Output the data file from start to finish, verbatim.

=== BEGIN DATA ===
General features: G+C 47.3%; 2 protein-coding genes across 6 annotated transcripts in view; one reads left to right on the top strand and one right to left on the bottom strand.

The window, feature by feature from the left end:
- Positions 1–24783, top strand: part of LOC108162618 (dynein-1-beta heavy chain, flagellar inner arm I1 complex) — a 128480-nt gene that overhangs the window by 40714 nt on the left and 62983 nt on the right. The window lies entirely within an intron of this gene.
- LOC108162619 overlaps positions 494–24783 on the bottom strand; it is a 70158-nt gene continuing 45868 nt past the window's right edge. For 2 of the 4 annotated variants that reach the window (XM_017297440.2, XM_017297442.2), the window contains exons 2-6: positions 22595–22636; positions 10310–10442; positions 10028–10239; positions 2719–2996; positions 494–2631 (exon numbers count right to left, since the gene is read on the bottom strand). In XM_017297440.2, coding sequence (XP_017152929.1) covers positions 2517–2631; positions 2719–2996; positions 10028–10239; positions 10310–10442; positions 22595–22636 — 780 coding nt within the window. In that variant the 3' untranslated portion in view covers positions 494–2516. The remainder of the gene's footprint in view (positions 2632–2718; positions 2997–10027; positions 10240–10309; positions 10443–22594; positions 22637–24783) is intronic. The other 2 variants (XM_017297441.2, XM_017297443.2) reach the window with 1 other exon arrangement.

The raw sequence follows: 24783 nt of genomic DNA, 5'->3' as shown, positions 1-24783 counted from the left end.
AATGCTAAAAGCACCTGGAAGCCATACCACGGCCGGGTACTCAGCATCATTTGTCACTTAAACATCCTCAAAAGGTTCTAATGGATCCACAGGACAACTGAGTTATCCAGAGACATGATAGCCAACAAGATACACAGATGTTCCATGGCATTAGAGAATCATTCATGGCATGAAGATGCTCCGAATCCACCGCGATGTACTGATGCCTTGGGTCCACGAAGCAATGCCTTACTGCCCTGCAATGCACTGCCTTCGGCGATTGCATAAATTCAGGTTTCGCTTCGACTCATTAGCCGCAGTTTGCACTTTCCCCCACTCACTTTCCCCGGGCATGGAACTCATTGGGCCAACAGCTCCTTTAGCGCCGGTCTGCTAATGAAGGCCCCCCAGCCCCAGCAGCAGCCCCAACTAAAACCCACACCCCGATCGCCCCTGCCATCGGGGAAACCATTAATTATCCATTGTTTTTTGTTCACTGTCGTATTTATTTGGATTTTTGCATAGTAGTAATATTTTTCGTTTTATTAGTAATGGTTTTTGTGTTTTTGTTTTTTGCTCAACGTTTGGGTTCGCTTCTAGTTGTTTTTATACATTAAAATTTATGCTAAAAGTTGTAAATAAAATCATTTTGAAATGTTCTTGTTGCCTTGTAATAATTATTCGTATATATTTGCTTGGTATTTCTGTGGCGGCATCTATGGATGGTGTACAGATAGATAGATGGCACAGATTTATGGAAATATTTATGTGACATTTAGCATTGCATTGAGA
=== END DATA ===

General features: G+C 47.3%; 2 protein-coding genes across 6 annotated transcripts in view; one reads left to right on the top strand and one right to left on the bottom strand.

The window, feature by feature from the left end:
- Positions 1–24783, top strand: part of LOC108162618 (dynein-1-beta heavy chain, flagellar inner arm I1 complex) — a 128480-nt gene that overhangs the window by 40714 nt on the left and 62983 nt on the right. The window lies entirely within an intron of this gene.
- LOC108162619 overlaps positions 494–24783 on the bottom strand; it is a 70158-nt gene continuing 45868 nt past the window's right edge. For 2 of the 4 annotated variants that reach the window (XM_017297440.2, XM_017297442.2), the window contains exons 2-6: positions 22595–22636; positions 10310–10442; positions 10028–10239; positions 2719–2996; positions 494–2631 (exon numbers count right to left, since the gene is read on the bottom strand). In XM_017297440.2, coding sequence (XP_017152929.1) covers positions 2517–2631; positions 2719–2996; positions 10028–10239; positions 10310–10442; positions 22595–22636 — 780 coding nt within the window. In that variant the 3' untranslated portion in view covers positions 494–2516. The remainder of the gene's footprint in view (positions 2632–2718; positions 2997–10027; positions 10240–10309; positions 10443–22594; positions 22637–24783) is intronic. The other 2 variants (XM_017297441.2, XM_017297443.2) reach the window with 1 other exon arrangement.

The raw sequence follows: 24783 nt of genomic DNA, 5'->3' as shown, positions 1-24783 counted from the left end.
AATGCTAAAAGCACCTGGAAGCCATACCACGGCCGGGTACTCAGCATCATTTGTCACTTAAACATCCTCAAAAGGTTCTAATGGATCCACAGGACAACTGAGTTATCCAGAGACATGATAGCCAACAAGATACACAGATGTTCCATGGCATTAGAGAATCATTCATGGCATGAAGATGCTCCGAATCCACCGCGATGTACTGATGCCTTGGGTCCACGAAGCAATGCCTTACTGCCCTGCAATGCACTGCCTTCGGCGATTGCATAAATTCAGGTTTCGCTTCGACTCATTAGCCGCAGTTTGCACTTTCCCCCACTCACTTTCCCCGGGCATGGAACTCATTGGGCCAACAGCTCCTTTAGCGCCGGTCTGCTAATGAAGGCCCCCCAGCCCCAGCAGCAGCCCCAACTAAAACCCACACCCCGATCGCCCCTGCCATCGGGGAAACCATTAATTATCCATTGTTTTTTGTTCACTGTCGTATTTATTTGGATTTTTGCATAGTAGTAATATTTTTCGTTTTATTAGTAATGGTTTTTGTGTTTTTGTTTTTTGCTCAACGTTTGGGTTCGCTTCTAGTTGTTTTTATACATTAAAATTTATGCTAAAAGTTGTAAATAAAATCATTTTGAAATGTTCTTGTTGCCTTGTAATAATTATTCGTATATATTTGCTTGGTATTTCTGTGGCGGCATCTATGGATGGTGTACAGATAGATAGATGGCACAGATTTATGGAAATATTTATGTGACATTTAGCATTGCATTGAGA